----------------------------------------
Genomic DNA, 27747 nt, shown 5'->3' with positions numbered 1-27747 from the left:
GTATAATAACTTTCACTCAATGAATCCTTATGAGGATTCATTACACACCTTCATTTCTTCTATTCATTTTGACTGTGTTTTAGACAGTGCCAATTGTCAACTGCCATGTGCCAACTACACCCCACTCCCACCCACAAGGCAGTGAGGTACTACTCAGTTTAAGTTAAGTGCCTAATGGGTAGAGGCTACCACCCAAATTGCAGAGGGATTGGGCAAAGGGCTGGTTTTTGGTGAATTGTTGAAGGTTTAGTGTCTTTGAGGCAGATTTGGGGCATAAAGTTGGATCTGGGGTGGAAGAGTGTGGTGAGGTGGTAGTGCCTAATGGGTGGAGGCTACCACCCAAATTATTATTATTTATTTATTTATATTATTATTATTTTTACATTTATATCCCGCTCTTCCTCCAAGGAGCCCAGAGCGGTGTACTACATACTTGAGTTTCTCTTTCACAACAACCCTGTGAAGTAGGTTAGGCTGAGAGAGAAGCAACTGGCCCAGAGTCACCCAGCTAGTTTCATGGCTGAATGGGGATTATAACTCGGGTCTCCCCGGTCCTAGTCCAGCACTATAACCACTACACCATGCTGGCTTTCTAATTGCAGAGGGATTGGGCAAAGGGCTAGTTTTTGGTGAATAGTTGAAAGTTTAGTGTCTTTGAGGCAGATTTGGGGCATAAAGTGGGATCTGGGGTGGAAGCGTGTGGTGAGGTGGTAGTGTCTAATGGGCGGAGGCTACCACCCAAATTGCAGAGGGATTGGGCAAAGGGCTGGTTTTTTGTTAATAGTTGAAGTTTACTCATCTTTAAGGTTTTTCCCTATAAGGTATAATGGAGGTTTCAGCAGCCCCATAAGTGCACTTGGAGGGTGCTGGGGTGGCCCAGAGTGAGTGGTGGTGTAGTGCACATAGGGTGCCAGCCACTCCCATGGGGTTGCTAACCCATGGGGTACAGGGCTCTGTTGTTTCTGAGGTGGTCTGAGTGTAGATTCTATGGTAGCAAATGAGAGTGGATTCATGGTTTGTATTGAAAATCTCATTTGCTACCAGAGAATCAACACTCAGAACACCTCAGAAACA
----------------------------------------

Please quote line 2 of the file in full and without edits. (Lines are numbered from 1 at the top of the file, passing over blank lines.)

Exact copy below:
GTATAATAACTTTCACTCAATGAATCCTTATGAGGATTCATTACACACCTTCATTTCTTCTATTCATTTTGACTGTGTTTTAGACAGTGCCAATTGTCAACTGCCATGTGCCAACTACACCCCACTCCCACCCACAAGGCAGTGAGGTACTACTCAGTTTAAGTTAAGTGCCTAATGGGTAGAGGCTACCACCCAAATTGCAGAGGGATTGGGCAAAGGGCTGGTTTTTGGTGAATTGTTGAAGGTTTAGTGTCTTTGAGGCAGATTTGGGGCATAAAGTTGGATCTGGGGTGGAAGAGTGTGGTGAGGTGGTAGTGCCTAATGGGTGGAGGCTACCACCCAAATTATTATTATTTATTTATTTATATTATTATTATTTTTACATTTATATCCCGCTCTTCCTCCAAGGAGCCCAGAGCGGTGTACTACATACTTGAGTTTCTCTTTCACAACAACCCTGTGAAGTAGGTTAGGCTGAGAGAGAAGCAACTGGCCCAGAGTCACCCAGCTAGTTTCATGGCTGAATGGGGATTATAACTCGGGTCTCCCCGGTCCTAGTCCAGCACTATAACCACTACACCATGCTGGCTTTCTAATTGCAGAGGGATTGGGCAAAGGGCTAGTTTTTGGTGAATAGTTGAAAGTTTAGTGTCTTTGAGGCAGATTTGGGGCATAAAGTGGGATCTGGGGTGGAAGCGTGTGGTGAGGTGGTAGTGTCTAATGGGCGGAGGCTACCACCCAAATTGCAGAGGGATTGGGCAAAGGGCTGGTTTTTTGTTAATAGTTGAAGTTTACTCATCTTTAAGGTTTTTCCCTATAAGGTATAATGGAGGTTTCAGCAGCCCCATAAGTGCACTTGGAGGGTGCTGGGGTGGCCCAGAGTGAGTGGTGGTGTAGTGCACATAGGGTGCCAGCCACTCCCATGGGGTTGCTAACCCATGGGGTACAGGGCTCTGTTGTTTCTGAGGTGGTCTGAGTGTAGATTCTATGGTAGCAAATGAGAGTGGATTCATGGTTTGTATTGAAAATCTCATTTGCTACCAGAGAATCAACACTCAGAACACCTCAGAAACA